This rich water source mountain is a unique hotspot for many primate species, including the Drill (Mandrillus leucophaeus), one of the most endangered primate species in the world, and the Chimpanzee (Pan troglodytes). Other primates include Preuss’s red colobus, Red-eared guenon, Preuss’s guenon, Putty-nosed monkey, Mona monkey and other important mammals like Blue duikers, Red river hog, Red-fronted duiker, Black-fronted duikers, Sitatunga, and Long tail pangolin.

Over the years this one’s rich afforested mountain has experienced deforestation due to shifting cultivation, logging of wood for timber, and expansion of human settlements and establishment of pasture lands. Every side of the mountain has been steadily converted to agricultural use. Forests have been cleared up to 1,500m on the eastern slopes and up to about 750m and 1,100m on the western and northern sides, above the villages of Mbule and Nyasoso. As of 2010, there was still primary mid-altitude and montane rainforest on the northern side. However, the beauty of its water sources remains outstanding and are treasured by the Kupe Muanenguba community.

The future of wetlands: our perspective 

January 2nd 2021 was commemorated as World Wetlands Day. Commemorated under the theme “Wetlands and water”, wetlands are a very important ecosystem that has unfortunately continue to experience unprecedented depletion. The theme for this year underscores the importance of wetlands as a source of fresh water and encourages efforts to restore them and halt their continuous loss. ERuDeF, just like any other conservation actor is concerned about the rapid degradation and loss of wetlands. According to a UNEP report, Cameroon’s mangrove area dropped from about 272 000 ha in 1980 to about 195 000 ha in 2005, a reduction of about 30 percent over a period of 25 years. This implies that 2 500 ha of mangrove is lost every year. About 300 million-400 million people worldwide live by, and depend on wetlands. Despite this dependence, half of the world’s wetlands have disappeared since the 1900 according to a report by World Wildlife Fund, (WWF).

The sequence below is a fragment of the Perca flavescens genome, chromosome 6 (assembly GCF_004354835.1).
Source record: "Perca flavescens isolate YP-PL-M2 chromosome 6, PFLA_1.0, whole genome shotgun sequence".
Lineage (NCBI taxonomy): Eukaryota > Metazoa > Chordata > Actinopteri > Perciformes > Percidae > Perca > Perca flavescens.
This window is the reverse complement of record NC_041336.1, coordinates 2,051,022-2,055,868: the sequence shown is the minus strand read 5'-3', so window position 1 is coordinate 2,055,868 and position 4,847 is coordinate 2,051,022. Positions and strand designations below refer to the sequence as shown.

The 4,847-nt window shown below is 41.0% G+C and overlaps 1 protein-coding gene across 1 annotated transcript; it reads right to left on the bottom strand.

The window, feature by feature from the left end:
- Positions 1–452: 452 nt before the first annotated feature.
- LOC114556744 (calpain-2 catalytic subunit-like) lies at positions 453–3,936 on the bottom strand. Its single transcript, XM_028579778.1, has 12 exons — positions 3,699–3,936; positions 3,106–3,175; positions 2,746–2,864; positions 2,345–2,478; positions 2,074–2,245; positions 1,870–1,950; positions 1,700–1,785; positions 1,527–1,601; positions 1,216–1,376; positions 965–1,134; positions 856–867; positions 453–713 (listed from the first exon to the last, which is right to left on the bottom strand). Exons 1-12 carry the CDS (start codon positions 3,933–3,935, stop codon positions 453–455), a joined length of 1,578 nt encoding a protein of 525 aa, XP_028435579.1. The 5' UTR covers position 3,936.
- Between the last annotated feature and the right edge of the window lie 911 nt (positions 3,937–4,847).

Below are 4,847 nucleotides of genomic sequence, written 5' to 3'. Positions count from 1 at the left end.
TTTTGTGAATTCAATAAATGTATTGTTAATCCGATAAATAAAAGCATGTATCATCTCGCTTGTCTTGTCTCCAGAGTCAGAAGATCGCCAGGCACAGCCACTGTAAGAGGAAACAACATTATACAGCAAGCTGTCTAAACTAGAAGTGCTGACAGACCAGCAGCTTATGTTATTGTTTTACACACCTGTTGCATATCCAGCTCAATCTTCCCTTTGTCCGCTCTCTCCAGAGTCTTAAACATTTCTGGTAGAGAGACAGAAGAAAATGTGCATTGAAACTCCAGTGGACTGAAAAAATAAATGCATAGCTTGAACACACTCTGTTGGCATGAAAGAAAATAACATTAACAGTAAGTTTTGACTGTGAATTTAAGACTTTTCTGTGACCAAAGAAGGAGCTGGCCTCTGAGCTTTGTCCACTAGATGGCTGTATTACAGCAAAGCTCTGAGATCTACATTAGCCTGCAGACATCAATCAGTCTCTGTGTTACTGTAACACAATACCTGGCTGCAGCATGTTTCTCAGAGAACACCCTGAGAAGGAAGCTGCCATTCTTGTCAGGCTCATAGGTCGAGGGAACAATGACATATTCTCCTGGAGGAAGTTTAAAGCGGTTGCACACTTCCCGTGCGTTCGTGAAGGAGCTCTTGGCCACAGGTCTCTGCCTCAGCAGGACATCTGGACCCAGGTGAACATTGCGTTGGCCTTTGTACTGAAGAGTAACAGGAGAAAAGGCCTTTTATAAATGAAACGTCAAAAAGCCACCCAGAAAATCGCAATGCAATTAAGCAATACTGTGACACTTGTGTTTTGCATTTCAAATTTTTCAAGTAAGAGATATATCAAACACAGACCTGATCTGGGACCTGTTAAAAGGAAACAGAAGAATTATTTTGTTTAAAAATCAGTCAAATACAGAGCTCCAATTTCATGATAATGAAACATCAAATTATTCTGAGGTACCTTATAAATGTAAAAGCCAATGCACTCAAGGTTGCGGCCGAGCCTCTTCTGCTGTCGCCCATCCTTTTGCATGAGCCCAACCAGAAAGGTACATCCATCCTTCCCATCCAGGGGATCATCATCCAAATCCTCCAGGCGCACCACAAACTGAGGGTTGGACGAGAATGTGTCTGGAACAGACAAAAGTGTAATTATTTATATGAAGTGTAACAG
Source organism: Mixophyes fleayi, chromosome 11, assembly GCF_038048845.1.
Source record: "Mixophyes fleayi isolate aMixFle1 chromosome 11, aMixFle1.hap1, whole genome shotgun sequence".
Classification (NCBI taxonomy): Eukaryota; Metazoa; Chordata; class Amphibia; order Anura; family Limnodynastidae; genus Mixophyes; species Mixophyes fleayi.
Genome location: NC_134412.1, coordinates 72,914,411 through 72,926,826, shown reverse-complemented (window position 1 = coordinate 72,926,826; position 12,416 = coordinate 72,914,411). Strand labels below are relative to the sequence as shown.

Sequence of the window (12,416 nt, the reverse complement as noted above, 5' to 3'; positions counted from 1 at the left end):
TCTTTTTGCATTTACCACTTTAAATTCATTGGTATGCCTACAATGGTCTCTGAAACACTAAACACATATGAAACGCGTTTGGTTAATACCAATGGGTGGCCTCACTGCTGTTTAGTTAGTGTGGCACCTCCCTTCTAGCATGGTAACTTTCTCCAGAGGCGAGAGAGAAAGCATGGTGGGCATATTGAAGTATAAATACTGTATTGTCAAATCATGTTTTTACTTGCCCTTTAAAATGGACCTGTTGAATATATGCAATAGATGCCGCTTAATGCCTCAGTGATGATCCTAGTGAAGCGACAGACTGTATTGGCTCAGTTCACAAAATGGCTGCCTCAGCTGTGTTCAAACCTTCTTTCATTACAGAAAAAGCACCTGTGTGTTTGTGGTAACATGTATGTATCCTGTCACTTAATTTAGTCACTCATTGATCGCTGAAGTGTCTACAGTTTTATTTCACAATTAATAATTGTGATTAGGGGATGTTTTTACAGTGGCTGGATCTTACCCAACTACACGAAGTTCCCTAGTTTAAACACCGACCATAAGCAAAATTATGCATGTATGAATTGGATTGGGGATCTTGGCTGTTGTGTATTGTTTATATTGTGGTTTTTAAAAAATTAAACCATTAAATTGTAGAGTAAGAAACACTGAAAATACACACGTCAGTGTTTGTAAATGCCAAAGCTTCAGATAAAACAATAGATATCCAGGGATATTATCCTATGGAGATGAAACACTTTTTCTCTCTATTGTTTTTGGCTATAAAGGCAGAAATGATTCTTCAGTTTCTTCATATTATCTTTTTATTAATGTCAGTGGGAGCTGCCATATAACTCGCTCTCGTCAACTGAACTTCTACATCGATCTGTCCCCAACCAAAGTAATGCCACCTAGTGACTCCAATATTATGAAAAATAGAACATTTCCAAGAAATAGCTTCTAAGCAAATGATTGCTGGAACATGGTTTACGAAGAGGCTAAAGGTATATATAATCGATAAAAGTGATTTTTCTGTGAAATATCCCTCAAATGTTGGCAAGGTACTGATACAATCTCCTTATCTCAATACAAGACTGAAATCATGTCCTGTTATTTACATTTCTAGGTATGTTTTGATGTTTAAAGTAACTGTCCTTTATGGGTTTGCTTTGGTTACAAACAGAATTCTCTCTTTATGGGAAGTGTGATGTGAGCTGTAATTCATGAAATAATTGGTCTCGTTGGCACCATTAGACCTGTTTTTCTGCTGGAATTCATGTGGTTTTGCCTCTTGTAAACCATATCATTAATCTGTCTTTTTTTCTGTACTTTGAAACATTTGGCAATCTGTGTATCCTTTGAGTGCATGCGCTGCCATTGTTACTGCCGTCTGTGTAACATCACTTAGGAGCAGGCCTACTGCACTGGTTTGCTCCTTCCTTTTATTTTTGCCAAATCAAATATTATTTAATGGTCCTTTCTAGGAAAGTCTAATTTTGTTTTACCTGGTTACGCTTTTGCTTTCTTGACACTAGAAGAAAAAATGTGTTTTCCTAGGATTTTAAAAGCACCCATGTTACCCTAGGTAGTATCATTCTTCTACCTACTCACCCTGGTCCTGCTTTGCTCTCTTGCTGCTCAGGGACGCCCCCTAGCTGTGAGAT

May be an image of nature, body of water and text that says 'AND RURAL PT ERuDeF CAMEROON World WetLands Day 2021 Theme Wetlands and Water Let us protect our swamps,marshes and bogs. Support ERuDeF's efforts restoring the freshwater and marine ecosytems of Cameroon ERuDeF Communication erudet cam ERuDeF Gerudefcam www.erudef.org communication@erudef.org'

Cameroon is a signatory to the Ramsar Convention, an intergovernmental treaty that provides the framework for national action and international cooperation for the conservation and sustainable use of wetlands and their resources. Though efforts have been made by the government of Cameroon and other conservation actors in Cameroon to protect and preserve wetlands, these efforts have largely been thwarted by human activities. The unsustainable harvesting of fresh water resources including over fishing poses a big threat to this ecosystem. The practice of wetlands recovery for human activities such as construction is on a steady rise. This practice is not only unfriendly but completely violates domestic laws and thwarts Cameroon’s commitment with the rest of the world in protecting and preserving wetlands. In 2017, Cameroon’s Minister of Environment, Nature Protection and Sustainable Development, Helle Pierre, called on Cameroonians constructing on wetlands to stop the practice. The call seemed to have failed on deaf ears as the practice still continued unperturbed.

Aware of the threats posed on wetlands, the Environment and Rural Development Foundation developed a programme known as the Fresh Water and Marine Ecosystem Programme to tackle the threats posed on wetlands and its resources. This programme aims to achieve the following: The proposed Ndongere Marine National Park and 7 Mangrove Community Forests will be created and managed, at least 1 million mangrove trees planted to restore degraded mangrove forests and 2 million indigenous trees planted to restore degraded riparian forests.
In collaboration with government of Cameroon and the the United Nations Environment Program ERuDeF has been part of the project titled “Participative Integrated Ecosystem Services Management Plans for Bakassi Post Conflict Ecosystems”. “ERuDeF will not relent its efforts in protecting and conserving wetlands, we have designed long term programs, spanning a period of 15 years that will tackle conservation issues including the conservation and protection of Wetlands” the President and CEO remarked